15. 15. • More and better jobs can be created by accelerating reforms to protect property rights, promote more competition, and simplify regulations, while sustainably ramping up public investments in infrastructure, education, and health. However, fiscally sustainable increases in investment levels are only possible through a combination of more efficient government spending and increased revenues from new tax policy and improved administrative measures.
  16. 16. • With these reforms, the private sector will have the incentive to invest more and create jobs, and the country can attract more investments as the economic rebalancing in the world’s most dynamic region takes place. An initial assessment of a new dataset on trade in value-added suggests that the Philippines is well-positioned to further enhance its participation in the region’s supply chains
  17. 17. • To increase the chances of success, broad reform coalitions — that is, multi-sectoral groups composed of many interests that can address diverse options at the national or local levels — are crucial. Locking in good governance and translating it into inclusive growth can only occur if government, business, and labor, supported by civil society, agree on a practical agenda for job creation for all Filipinos.
  18. 18. • The Philippines is one of the most dynamic economies in the East Asia region, with sound economic fundamentals and a globally recognized competitive workforce. Growth in the Philippines has been on average above 5% in the past decade, significantly higher than in previous decades.
  19. 19. • The Philippines has a status of emerging economy. In recent years, the country has been steadily growing mainly due to inflow of foreign direct investment and remittances. The Philippines is the world’s largest center for business process outsourcing. The country also has a strong industrial sector based on the manufacturing of electronics and other high-tech components for overseas corporations. The Philippines is rich in natural resources; it has significant reserves of chromite, nickel, copper, coal and oil.
  20. 20. Fast Facts about the Philippine Economy • The performance of the Philippine economy in 2012 and in the first quarter of 2013 indicates that it is moving along a higher growth trajectory. From the 3.6 percent growth recorded in 2011, the Philippines’ GDP grew by 6.8 percent in 2012 and by 7.8 percent in the first quarter of 2013. The first quarter growth of 2013 is the highest growth rate recorded under the Aquino administration, and is faster than that of China’s, Indonesia’s, Thailand’s, and Vietnam’s for the same period.
  21. 21. • Remarkable growth was achieved alongside a slowdown in the increase in prices of basic commodities. The retail prices of basic and prime commodities remained below their suggested retail prices and most have not increased in the past three months, according to the Department of Trade and Industry (DTI, 2015). Read more: remain-unchanged-says-dti#ixzz4A4gsAY5L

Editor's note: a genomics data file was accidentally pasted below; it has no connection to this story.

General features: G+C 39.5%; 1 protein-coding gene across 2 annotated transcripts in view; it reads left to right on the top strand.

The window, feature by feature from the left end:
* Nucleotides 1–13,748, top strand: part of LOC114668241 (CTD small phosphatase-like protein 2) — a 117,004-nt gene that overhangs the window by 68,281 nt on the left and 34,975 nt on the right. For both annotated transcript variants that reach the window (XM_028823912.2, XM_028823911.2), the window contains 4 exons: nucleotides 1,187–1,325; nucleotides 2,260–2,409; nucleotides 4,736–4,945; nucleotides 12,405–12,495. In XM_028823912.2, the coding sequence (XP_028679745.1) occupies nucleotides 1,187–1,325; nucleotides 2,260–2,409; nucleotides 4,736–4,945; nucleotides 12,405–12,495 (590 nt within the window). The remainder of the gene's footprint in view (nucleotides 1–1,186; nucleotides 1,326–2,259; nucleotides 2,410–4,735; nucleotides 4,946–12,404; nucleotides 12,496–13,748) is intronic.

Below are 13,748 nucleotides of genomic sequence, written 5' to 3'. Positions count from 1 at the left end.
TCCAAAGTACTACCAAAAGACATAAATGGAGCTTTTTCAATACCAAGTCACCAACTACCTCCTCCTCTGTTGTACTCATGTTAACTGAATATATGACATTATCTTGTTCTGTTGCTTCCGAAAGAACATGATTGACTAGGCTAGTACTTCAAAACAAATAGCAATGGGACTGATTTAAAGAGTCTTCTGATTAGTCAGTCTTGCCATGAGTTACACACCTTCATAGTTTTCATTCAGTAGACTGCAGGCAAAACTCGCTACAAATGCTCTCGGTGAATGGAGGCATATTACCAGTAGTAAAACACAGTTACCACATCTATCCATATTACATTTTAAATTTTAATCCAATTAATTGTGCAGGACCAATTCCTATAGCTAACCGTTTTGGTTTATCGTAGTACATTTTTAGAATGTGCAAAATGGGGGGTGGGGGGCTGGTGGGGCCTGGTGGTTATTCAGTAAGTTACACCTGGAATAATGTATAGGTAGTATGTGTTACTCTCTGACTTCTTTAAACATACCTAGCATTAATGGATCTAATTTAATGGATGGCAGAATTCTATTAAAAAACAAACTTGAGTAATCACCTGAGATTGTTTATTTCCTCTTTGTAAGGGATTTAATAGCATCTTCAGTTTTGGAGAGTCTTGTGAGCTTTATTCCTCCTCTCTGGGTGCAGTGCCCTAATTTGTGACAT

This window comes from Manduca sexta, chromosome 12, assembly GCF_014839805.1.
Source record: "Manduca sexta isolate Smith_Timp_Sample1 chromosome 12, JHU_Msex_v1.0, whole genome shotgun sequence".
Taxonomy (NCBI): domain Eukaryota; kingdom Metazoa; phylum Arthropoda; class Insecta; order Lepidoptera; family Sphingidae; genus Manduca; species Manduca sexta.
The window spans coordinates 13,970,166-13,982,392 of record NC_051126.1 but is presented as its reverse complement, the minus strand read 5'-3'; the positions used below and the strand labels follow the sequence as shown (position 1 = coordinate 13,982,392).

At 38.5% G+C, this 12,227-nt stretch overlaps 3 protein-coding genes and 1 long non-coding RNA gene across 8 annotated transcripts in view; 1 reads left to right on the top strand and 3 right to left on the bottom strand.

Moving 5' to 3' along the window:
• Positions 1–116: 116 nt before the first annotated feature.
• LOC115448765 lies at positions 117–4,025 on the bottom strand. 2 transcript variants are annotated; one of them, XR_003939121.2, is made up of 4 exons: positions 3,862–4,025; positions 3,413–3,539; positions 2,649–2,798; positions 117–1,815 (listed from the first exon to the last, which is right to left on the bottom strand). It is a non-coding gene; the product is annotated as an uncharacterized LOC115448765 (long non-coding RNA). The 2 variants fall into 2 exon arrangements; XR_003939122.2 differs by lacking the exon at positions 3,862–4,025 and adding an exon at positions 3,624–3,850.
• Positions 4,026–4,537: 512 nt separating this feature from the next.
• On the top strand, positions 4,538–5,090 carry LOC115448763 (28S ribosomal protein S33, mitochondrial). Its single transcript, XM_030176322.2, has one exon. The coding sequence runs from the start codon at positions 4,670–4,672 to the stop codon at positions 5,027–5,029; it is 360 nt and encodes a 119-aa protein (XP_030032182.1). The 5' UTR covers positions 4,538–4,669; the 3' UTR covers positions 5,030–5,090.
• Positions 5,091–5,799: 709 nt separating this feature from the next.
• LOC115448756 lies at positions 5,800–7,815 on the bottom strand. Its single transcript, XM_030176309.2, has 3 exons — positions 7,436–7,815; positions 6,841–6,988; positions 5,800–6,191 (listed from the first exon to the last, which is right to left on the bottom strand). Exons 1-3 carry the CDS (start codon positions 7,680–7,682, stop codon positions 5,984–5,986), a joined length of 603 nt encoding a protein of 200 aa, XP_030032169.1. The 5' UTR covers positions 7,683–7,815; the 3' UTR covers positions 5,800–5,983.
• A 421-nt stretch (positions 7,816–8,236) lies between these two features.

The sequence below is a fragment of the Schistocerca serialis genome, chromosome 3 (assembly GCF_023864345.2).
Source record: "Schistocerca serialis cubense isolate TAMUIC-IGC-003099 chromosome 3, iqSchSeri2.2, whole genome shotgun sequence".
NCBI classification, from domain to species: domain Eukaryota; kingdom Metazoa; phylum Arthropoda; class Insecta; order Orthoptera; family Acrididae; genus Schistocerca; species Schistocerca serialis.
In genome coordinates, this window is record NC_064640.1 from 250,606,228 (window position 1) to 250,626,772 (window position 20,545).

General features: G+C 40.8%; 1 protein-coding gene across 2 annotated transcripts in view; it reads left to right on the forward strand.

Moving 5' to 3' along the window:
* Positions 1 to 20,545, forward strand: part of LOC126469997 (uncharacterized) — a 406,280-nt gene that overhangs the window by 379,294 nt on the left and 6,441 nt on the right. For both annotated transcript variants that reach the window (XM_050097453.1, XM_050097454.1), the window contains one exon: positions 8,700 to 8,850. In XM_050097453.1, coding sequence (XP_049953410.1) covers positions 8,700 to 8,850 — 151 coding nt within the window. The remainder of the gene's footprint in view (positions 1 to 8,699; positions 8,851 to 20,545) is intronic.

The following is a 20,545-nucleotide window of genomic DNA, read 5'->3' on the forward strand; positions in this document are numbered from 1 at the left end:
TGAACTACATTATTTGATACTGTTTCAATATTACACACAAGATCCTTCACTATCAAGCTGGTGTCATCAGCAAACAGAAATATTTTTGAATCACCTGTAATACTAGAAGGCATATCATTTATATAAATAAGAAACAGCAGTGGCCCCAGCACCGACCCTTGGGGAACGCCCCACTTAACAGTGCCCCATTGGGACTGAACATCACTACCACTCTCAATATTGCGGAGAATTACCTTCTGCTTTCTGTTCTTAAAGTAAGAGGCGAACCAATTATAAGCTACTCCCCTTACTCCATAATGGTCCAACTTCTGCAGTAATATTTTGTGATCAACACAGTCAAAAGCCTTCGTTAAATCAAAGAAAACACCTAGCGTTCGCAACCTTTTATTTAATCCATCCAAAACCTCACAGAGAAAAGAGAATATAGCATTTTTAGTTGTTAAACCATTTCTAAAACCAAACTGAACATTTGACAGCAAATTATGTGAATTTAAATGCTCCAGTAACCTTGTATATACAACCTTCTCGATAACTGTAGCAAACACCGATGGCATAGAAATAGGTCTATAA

22. 22. • The full-year average inflation rate for 2012 was at 3.2%—the lowest recorded inflation rate in five years and lower than the average inflation rates in Indonesia, Singapore, India, and Vietnam. Average inflation for the first half of 2013 was at 2.9%, which is at the lower than the 3% to 5% target for 2012 to 2013. Philippines Inflation Rate at 7-Month High Philippines annual inflation rate rose 1.5 percent in December of 2015
  23. 23. Reflection • Inflation is at a low level, GDP is growing at Olympic gold-medal levels, interest rates are low (only 36 percent to 48 percent a year for credit card interest!) and fiscal and monetary policy is on a tight rein. So if the macroeconomic fundamentals are really strong, why is the job market not reducing the unemployment numbers significantly, if at all? Wootton, 2015
  24. 24. • There have been 92 record highs in the Philippine Stock Exchange Index since July 2010, the most recent record closing registering on May 15, 2013 at 7392.20 points. Two days after the country's elections, the Philippine Stock Exchange index (PSEi) gained 221 points or 3.09% to close at 7,369.52. All Shares also surged by 116.07 points or 2.72% to 4,388.31 stocks-elections-rodrigo-duterte
  25. 25. • The World Economic Forum increased the ranking of the Philippines in the Global Competitiveness Index, from 85th place in 2010 to 65th (out of 144 countries) in 2012— two consecutive 10-place jumps WEF ranked the Philippines as the 47th most competitive country in the world, out of 140 economies. When grouped according to the WEF's productivity "pillars," the country received its highest rank in macroeconomic environment at 24th place, and its lowest rank in infrastructure at 90th place. places-in-wef-competitiveness-ranking.html
  26. 26. Infrastructure at 90th place The bureaucratic nightmare that all but kills off any development investment also inhibits the government’s own attempts to spend and develop investor-attractive infrastructure. If there were a strong will to undertake development investment and through that attract more private investment, then it could be made to happen at the expense of using some of the “security money” sitting doing nothing in the government’s coffers as well as the risk of opening up some of the almost impossible to satisfy procedural requirements. Wootton, 2015
  27. 27. • If the government leads with a strong will, the private sector will follow but, for now, the private sector can’t seem to think of too much to do beyond developing land, where opportunities are severely limited, thanks to a lack of decent transportation infrastructure itself leading to overbuilding and unrealistic price levels [not to mention the awful traffic snarls] in those areas that are accessible. Wootton, 2015 Infrastructure at 90th place